Where to work if you’re sick of working from home

Working from home has its benefits. You can choose your own environment, the temperature, wear whatever you want, and even do a quick load of laundry when there’s a spare moment.

The same room day after day can get a bit repetitive for some though. And if you have a sudden problem with your broadband, or someone comes over to do repairs, you’ll need to find somewhere else to work.

Here are some options for anyone feeling a bit sick of the same four walls.


Co-working spaces

As well as a desk, fast WiFi, and (usually) coffee on tap, co-working spaces can introduce you to a community of local freelancers and relevant events.

If you’re based in a major city, particularly London, you’ve got your pick of hundreds. Some specialise in specific industries, others offer a concierge service, and exclusive membership to fitness classes. Some spaces are fancier than others - and the monthly bill will match - so renting a space can be a big investment.

Pros: Membership often includes a lot - space to work, a community, other local benefits.

Cons: Usually based in cities, so could involve a bit of a commute if you live more rural. It’s often a pricey option too.


Your local artisan coffee place

Jazz on the speakers. The smell of robusta beans in the grinder. Sourdough toasties on the menu. Artisan coffee shops can be a really pleasant place to work if you need a caffeine hit and a relaxed environment.

They tend to be quite pricey, so they’re probably best for an hour here or there between meetings and not every day... Remember, like all public places, the WiFi is less secure. Maybe don’t check your business bank account until you get home.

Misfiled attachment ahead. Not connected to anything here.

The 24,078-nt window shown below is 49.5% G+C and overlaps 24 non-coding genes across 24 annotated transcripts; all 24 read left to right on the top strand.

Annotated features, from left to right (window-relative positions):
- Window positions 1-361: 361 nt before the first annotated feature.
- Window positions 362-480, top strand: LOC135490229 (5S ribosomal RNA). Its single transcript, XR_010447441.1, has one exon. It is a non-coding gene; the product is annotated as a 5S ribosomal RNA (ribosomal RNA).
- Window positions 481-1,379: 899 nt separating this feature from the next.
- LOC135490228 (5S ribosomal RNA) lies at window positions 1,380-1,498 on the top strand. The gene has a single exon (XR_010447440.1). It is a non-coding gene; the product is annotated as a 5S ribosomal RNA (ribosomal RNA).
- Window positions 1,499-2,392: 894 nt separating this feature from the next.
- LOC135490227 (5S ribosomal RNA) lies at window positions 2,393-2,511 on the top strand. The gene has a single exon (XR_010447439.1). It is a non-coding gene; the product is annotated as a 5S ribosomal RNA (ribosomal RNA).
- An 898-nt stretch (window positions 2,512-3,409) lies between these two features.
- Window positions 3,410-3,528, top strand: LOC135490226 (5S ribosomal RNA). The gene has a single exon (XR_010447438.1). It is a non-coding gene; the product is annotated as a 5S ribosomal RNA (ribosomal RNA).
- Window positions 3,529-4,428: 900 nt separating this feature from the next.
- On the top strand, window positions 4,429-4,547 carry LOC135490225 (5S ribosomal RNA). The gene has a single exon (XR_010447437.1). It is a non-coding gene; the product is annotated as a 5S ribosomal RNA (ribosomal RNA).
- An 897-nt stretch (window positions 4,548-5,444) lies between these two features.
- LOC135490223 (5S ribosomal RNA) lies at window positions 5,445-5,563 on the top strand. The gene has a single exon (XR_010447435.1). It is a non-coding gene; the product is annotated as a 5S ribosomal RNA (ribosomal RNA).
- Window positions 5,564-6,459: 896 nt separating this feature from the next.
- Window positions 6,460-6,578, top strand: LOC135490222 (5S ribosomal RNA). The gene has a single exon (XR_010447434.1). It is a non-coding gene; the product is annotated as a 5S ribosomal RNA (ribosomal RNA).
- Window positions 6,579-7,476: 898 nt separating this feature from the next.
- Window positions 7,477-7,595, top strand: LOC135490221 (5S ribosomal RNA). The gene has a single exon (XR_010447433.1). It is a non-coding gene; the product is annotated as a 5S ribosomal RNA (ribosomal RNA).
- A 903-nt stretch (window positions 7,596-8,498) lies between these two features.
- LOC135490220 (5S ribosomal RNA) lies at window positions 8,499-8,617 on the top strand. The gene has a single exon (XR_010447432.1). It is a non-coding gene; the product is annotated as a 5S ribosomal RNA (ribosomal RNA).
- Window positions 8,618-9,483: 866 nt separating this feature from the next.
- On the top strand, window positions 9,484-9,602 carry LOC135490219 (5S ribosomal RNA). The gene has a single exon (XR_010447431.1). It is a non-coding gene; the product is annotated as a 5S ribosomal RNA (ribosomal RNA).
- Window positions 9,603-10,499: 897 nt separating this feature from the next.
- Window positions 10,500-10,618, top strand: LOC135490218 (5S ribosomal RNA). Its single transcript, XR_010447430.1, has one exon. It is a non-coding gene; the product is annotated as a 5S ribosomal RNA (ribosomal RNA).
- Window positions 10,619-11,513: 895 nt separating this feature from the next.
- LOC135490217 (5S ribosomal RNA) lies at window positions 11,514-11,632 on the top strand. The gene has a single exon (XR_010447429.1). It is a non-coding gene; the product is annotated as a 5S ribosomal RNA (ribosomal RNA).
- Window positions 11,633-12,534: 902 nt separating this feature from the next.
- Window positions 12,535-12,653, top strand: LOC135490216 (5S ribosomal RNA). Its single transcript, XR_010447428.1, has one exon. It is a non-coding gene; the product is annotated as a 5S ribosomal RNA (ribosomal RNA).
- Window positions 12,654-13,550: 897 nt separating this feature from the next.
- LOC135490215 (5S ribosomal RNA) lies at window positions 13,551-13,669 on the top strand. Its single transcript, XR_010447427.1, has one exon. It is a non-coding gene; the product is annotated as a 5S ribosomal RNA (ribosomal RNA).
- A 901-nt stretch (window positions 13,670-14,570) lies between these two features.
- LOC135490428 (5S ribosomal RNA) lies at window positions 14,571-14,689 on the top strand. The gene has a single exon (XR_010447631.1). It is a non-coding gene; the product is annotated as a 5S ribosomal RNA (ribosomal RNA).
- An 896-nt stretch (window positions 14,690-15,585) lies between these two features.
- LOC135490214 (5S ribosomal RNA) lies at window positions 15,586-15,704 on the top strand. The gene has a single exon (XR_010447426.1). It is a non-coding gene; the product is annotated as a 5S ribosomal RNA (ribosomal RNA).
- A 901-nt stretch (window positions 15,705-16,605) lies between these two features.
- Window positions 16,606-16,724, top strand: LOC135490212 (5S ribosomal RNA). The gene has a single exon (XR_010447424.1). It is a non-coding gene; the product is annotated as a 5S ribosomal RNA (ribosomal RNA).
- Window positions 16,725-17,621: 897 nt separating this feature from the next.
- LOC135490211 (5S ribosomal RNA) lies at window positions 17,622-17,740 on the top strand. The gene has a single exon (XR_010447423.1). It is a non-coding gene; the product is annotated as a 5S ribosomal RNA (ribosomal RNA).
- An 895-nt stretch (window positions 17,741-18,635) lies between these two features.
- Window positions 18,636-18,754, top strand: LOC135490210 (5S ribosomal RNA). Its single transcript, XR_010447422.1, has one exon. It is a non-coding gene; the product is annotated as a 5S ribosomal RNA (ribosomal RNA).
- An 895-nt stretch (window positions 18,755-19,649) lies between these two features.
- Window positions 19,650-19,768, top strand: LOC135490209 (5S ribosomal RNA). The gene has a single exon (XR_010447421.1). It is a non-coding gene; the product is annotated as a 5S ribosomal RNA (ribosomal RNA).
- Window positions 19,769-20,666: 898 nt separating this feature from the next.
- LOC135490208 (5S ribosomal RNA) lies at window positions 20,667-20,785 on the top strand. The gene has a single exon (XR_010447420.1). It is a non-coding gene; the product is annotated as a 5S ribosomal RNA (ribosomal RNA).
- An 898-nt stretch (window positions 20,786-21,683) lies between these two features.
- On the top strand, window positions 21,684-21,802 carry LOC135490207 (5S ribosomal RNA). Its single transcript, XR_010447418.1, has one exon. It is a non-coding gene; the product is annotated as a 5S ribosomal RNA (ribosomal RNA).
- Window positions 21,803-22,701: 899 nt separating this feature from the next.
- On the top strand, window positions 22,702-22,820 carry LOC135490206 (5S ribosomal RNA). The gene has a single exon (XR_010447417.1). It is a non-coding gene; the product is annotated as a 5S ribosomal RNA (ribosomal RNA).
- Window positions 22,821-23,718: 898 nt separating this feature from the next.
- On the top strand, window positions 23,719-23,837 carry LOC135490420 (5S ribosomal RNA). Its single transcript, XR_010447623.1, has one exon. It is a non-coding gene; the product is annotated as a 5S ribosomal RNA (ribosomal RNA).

Pros: Good coffee and lots of snacks. Nice change of scenery.

Cons: Bit of a social faux pas to order one coffee and sit working for 2 hours. Gets expensive if it becomes your regular haunt.



Some local libraries are more well-funded than others, so the working environment can vary massively. You might not get perfect peace and quiet at all hours of the day. Some libraries can get busy, and even a bit noisy, particularly when school finishes for the day.

According to 2014 stats, 51% of us have a library card. However, libraries are closing at a worrying rate, so don’t get too attached to your new work space. It might be gone in a year or two...

Pros: Free and accessible.

Cons: WiFi might not be as fast as other places because there are a lot of people using the network. Can be crowded at busy times.


A rented office space

A 1 or 2-person office gives you a space to make entirely your own. Privacy comes at a price though, and a rented office of your own can usually be pretty expensive.

If working at home ever becomes completely unworkable, and you’re not keen on hot desking or sharing a space, it’s an option worth considering.

Pros: Privacy. Make the space your own. Space to work and meet with clients.

Cons: Usually more expensive than a co-working space. Generally have to sign at least a 6-month contract.


Working from home suits some and not others. If you’re usually a home-bird but need a change of scenery, there are budget options, extravagant options, and quick and convenient options. The beauty of being a freelancer or business owner means it’s entirely up to you which you choose!



When the work is done, Solna can help you track your invoices until they’re paid. Automated reminders get your invoices paid faster, and our credit reference data helps you find out who you’re working with. Best of all, it’s free.

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